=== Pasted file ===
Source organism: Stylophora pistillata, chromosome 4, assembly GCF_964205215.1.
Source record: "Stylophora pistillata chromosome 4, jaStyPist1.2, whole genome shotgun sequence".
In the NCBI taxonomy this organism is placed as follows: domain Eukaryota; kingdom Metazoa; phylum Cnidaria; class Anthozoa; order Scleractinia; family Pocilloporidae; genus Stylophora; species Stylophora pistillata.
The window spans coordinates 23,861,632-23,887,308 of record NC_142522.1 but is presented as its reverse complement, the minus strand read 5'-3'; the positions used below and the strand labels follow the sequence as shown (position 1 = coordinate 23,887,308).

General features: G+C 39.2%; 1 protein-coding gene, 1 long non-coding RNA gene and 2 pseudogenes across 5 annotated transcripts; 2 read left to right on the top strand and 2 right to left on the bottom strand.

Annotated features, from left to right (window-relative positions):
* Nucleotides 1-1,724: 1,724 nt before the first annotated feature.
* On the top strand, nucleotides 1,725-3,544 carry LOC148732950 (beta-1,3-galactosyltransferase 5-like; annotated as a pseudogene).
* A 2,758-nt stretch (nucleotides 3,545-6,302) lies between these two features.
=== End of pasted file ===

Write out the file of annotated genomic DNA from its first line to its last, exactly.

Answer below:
Source organism: Stylophora pistillata, chromosome 4, assembly GCF_964205215.1.
Source record: "Stylophora pistillata chromosome 4, jaStyPist1.2, whole genome shotgun sequence".
In the NCBI taxonomy this organism is placed as follows: domain Eukaryota; kingdom Metazoa; phylum Cnidaria; class Anthozoa; order Scleractinia; family Pocilloporidae; genus Stylophora; species Stylophora pistillata.
The window spans coordinates 23,861,632-23,887,308 of record NC_142522.1 but is presented as its reverse complement, the minus strand read 5'-3'; the positions used below and the strand labels follow the sequence as shown (position 1 = coordinate 23,887,308).

General features: G+C 39.2%; 1 protein-coding gene, 1 long non-coding RNA gene and 2 pseudogenes across 5 annotated transcripts; 2 read left to right on the top strand and 2 right to left on the bottom strand.

Annotated features, from left to right (window-relative positions):
* Nucleotides 1-1,724: 1,724 nt before the first annotated feature.
* On the top strand, nucleotides 1,725-3,544 carry LOC148732950 (beta-1,3-galactosyltransferase 5-like; annotated as a pseudogene).
* A 2,758-nt stretch (nucleotides 3,545-6,302) lies between these two features.